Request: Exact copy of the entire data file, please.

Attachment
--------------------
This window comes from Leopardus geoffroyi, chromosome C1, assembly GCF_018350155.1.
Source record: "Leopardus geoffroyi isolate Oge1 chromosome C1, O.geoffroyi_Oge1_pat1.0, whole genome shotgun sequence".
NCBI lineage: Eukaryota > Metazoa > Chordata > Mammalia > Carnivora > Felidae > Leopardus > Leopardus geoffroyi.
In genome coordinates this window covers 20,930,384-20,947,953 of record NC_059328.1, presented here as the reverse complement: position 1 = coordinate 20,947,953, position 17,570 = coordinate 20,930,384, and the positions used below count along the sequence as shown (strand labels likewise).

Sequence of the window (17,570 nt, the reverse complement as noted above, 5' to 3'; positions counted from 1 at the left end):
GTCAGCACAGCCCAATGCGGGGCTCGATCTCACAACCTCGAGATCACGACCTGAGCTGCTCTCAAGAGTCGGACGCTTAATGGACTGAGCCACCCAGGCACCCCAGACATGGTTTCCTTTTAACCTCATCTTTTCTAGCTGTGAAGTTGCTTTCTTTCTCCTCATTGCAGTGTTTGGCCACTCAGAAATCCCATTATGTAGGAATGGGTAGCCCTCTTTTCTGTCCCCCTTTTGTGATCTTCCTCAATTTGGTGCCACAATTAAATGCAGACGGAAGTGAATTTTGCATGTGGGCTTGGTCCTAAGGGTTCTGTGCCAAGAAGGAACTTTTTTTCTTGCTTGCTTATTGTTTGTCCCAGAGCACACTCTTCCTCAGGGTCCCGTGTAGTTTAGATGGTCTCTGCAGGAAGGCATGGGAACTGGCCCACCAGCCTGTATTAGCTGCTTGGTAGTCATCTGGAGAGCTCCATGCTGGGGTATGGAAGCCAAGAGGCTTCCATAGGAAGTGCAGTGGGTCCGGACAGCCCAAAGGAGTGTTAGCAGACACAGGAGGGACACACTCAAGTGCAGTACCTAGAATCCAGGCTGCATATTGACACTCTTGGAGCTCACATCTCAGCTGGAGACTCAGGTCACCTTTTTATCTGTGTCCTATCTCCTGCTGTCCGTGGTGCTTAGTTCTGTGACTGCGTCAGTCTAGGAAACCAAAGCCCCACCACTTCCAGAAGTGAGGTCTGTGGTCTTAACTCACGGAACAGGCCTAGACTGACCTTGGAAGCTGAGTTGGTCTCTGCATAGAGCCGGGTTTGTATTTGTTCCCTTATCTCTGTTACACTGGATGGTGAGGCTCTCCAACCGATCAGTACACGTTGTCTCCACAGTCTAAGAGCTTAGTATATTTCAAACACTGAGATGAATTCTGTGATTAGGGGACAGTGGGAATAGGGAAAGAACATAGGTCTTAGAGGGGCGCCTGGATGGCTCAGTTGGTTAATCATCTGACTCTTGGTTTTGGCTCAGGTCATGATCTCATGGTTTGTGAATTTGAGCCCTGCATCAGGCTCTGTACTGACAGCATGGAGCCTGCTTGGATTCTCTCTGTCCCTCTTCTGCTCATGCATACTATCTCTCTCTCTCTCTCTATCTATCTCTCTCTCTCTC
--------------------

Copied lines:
This window comes from Leopardus geoffroyi, chromosome C1, assembly GCF_018350155.1.
Source record: "Leopardus geoffroyi isolate Oge1 chromosome C1, O.geoffroyi_Oge1_pat1.0, whole genome shotgun sequence".
NCBI lineage: Eukaryota > Metazoa > Chordata > Mammalia > Carnivora > Felidae > Leopardus > Leopardus geoffroyi.
In genome coordinates this window covers 20,930,384-20,947,953 of record NC_059328.1, presented here as the reverse complement: position 1 = coordinate 20,947,953, position 17,570 = coordinate 20,930,384, and the positions used below count along the sequence as shown (strand labels likewise).

Sequence of the window (17,570 nt, the reverse complement as noted above, 5' to 3'; positions counted from 1 at the left end):
GTCAGCACAGCCCAATGCGGGGCTCGATCTCACAACCTCGAGATCACGACCTGAGCTGCTCTCAAGAGTCGGACGCTTAATGGACTGAGCCACCCAGGCACCCCAGACATGGTTTCCTTTTAACCTCATCTTTTCTAGCTGTGAAGTTGCTTTCTTTCTCCTCATTGCAGTGTTTGGCCACTCAGAAATCCCATTATGTAGGAATGGGTAGCCCTCTTTTCTGTCCCCCTTTTGTGATCTTCCTCAATTTGGTGCCACAATTAAATGCAGACGGAAGTGAATTTTGCATGTGGGCTTGGTCCTAAGGGTTCTGTGCCAAGAAGGAACTTTTTTTCTTGCTTGCTTATTGTTTGTCCCAGAGCACACTCTTCCTCAGGGTCCCGTGTAGTTTAGATGGTCTCTGCAGGAAGGCATGGGAACTGGCCCACCAGCCTGTATTAGCTGCTTGGTAGTCATCTGGAGAGCTCCATGCTGGGGTATGGAAGCCAAGAGGCTTCCATAGGAAGTGCAGTGGGTCCGGACAGCCCAAAGGAGTGTTAGCAGACACAGGAGGGACACACTCAAGTGCAGTACCTAGAATCCAGGCTGCATATTGACACTCTTGGAGCTCACATCTCAGCTGGAGACTCAGGTCACCTTTTTATCTGTGTCCTATCTCCTGCTGTCCGTGGTGCTTAGTTCTGTGACTGCGTCAGTCTAGGAAACCAAAGCCCCACCACTTCCAGAAGTGAGGTCTGTGGTCTTAACTCACGGAACAGGCCTAGACTGACCTTGGAAGCTGAGTTGGTCTCTGCATAGAGCCGGGTTTGTATTTGTTCCCTTATCTCTGTTACACTGGATGGTGAGGCTCTCCAACCGATCAGTACACGTTGTCTCCACAGTCTAAGAGCTTAGTATATTTCAAACACTGAGATGAATTCTGTGATTAGGGGACAGTGGGAATAGGGAAAGAACATAGGTCTTAGAGGGGCGCCTGGATGGCTCAGTTGGTTAATCATCTGACTCTTGGTTTTGGCTCAGGTCATGATCTCATGGTTTGTGAATTTGAGCCCTGCATCAGGCTCTGTACTGACAGCATGGAGCCTGCTTGGATTCTCTCTGTCCCTCTTCTGCTCATGCATACTATCTCTCTCTCTCTCTCTATCTATCTCTCTCTCTCTC